LOS ANGELES - To the surprise of absolutely no one, Jonathan Quick was awarded the Conn Smythe Trophy as most valuable player in the Stanley Cup playoffs.
Really, there wasn’t another choice, was there?
Oh, captain Dustin Brown had terrific playoff moments and was a huge part of the Los Angeles Kings' dominant 6-1 win over the New Jersey Devils Monday night, and Drew Doughty has once again confirmed his place as the next great defenceman in hockey. But over four rounds, and 16 wins by the Kings, it was the goaltender Quick who was the constant game-to-game, series-to-series
Quick ended the playoffs with a miraculous 1.41 goals against average and a post-season leading .946 goals-against average, making it the second straight year that an American goaltender was awarded the Conn Smythe without any real debate. In the four wins by the Kings in the final, Quick allowed three goals in almost 14 periods of play.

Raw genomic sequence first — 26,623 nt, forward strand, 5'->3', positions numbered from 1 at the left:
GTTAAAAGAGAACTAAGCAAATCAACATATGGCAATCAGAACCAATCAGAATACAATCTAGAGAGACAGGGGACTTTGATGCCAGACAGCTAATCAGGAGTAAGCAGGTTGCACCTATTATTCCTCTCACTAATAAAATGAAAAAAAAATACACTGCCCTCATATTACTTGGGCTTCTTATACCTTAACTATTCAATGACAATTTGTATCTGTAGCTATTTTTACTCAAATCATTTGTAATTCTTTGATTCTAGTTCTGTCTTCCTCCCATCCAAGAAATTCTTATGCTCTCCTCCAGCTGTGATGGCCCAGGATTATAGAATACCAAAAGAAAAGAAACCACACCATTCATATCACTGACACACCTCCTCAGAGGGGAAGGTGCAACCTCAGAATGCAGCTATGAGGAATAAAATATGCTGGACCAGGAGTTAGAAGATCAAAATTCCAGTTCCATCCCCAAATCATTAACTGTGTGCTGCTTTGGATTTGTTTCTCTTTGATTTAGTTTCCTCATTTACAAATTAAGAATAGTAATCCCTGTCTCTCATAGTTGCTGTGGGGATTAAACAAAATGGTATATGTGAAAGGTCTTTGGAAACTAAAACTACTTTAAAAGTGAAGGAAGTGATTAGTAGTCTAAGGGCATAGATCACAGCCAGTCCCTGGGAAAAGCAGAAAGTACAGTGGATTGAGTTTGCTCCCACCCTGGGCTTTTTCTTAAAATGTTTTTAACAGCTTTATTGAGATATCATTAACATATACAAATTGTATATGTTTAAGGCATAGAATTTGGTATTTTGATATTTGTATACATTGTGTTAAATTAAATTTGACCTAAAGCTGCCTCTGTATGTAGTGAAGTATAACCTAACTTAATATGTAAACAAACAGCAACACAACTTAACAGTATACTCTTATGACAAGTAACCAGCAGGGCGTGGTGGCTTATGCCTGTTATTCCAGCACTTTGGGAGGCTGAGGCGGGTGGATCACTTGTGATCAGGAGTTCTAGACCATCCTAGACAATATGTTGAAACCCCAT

In winning the Stanley Cup and the Conn Smythe, something he can now share with his goaltending coach, Bill Ranford, who won both himself, the soft-spoken and often unemotional Quick talked about the journey that took the Kings from also-rans to Stanley Cup champions. He also talked about winning the first three games of the series, thinking it was over, then losing two straight and clawing their way back to victory Monday night.
“You keep pushing (the Stanley Cup) out of your mind when you’re on the ice. It will creep back in (your head). Especially when you get that four goal lead. You know, it’s hard for it not to creep into your head a little bit. But I just reminded myself how dangerous they were.”
And then he celebrated, first by winning the Cup, but before commissioner Gary Bettman gave that out, he presented Quick with the Conn Smythe.
“If it wasn’t for him, we’re not in the playoffs,” said Willie Mitchell, the veteran Kings defencman who was in tears on the ice post-game. “He was our MVP in the season, our MVP in the playoffs. The right guy won the award.”